The Shotgun Arcana by R.S. Belcher
Holy fuck! There were ninjas with hatchets, and pirates falling out of hot air balloons and a werecoyote fought a snake-thing, and a lady decapitated a guy with a frying pan, and an angel almost crossed the streams, and AND AND TWO STEAMPUNK SCIENTISTS GOT INTO A LIGHTNING FIGHT.
With all the backstories out of the way in the first book, Belcher was able to settle down and fucking go to town on Golgotha. Christ the motherfucker redeemer. There are literally 33 serial killers in this one. It gets bananas, and everyone seems to have their own boss fight.
This kind of reminded me of two different narrative dilemmas. The first is The Dark Tower. The Gunslinger is not the worst book in the series, by leaps and fucking bounds — Song of Susannah — but it’s not the greatest. The Dark Tower is a fucking life commitment — bare minimum you have to read five additional books to follow the story, and bare maximum eleventy-hundred. But the first two books can be read right away. And The Gunslinger is good, but bare bones compared to the rest of the massive sprawling all-encompassing mind-salami that is the rest of the series. So it’s kind of like, just shotgun The Gunslinger, and then get right into The Drawing of the Three because in the first FOUR PAGES he will fuck your brains for life. But it can only be effective if you’ve read The Gunslinger. You need The Six-Gun Tarot and all of that backstory to make this book as good as it is. And it is. It’s still fucking crazy chockfull of shit going on. But in a good way. I’m eager for the new stuff.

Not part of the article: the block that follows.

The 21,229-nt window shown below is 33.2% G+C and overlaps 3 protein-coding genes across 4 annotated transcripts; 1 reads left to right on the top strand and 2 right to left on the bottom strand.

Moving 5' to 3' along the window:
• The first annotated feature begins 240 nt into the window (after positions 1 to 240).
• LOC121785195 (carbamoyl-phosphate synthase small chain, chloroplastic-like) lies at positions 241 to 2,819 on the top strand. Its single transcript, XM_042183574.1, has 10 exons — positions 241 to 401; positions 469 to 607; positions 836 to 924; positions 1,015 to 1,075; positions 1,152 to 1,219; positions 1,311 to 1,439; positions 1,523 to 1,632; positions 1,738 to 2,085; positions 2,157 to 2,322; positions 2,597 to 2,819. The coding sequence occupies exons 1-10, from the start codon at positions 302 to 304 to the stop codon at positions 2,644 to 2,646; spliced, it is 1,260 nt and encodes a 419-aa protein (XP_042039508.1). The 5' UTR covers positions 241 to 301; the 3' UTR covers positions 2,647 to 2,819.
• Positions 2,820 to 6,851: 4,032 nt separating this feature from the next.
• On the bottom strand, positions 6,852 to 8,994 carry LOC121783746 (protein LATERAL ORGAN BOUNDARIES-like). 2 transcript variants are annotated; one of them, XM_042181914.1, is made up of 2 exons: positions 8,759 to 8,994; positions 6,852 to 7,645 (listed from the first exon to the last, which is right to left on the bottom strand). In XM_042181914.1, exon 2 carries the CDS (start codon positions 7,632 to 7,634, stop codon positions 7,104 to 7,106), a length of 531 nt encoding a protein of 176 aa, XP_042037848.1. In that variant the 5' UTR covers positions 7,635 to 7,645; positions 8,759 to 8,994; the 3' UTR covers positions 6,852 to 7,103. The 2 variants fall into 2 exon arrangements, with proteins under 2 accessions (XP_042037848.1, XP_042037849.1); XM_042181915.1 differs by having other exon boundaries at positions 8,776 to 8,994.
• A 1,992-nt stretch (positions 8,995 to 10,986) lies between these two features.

The second narrative dilemma is to that point. I didn’t know how Joss Whedon would be able to make the Avengers. Because you have six heroes. And they all have different levels of power and ability. Thor is a fucking God. Cap’n Ab Crunches is super strong, not Hulk strong, but that’s it. Iron Man can fly and shoot lasers. And Hawkeye and Black Widow are humans that have guns and bows. How do you have all of them get their time to shine AND be able to fight a single enemy? Well, Whedon said, “This is how.” And it worked. Everyone had different levels of enemies, got a little moment to shine, and it worked. That happens here too. All fourty-teen characters get their chance to shine and sparkle and get their boss fights and it sets up the next book. I’m psyched to see what hundred rabbits Belcher pulls out of his hat for the next book. And he keeps teasing these “previous encounters” that just scream for a short story collection.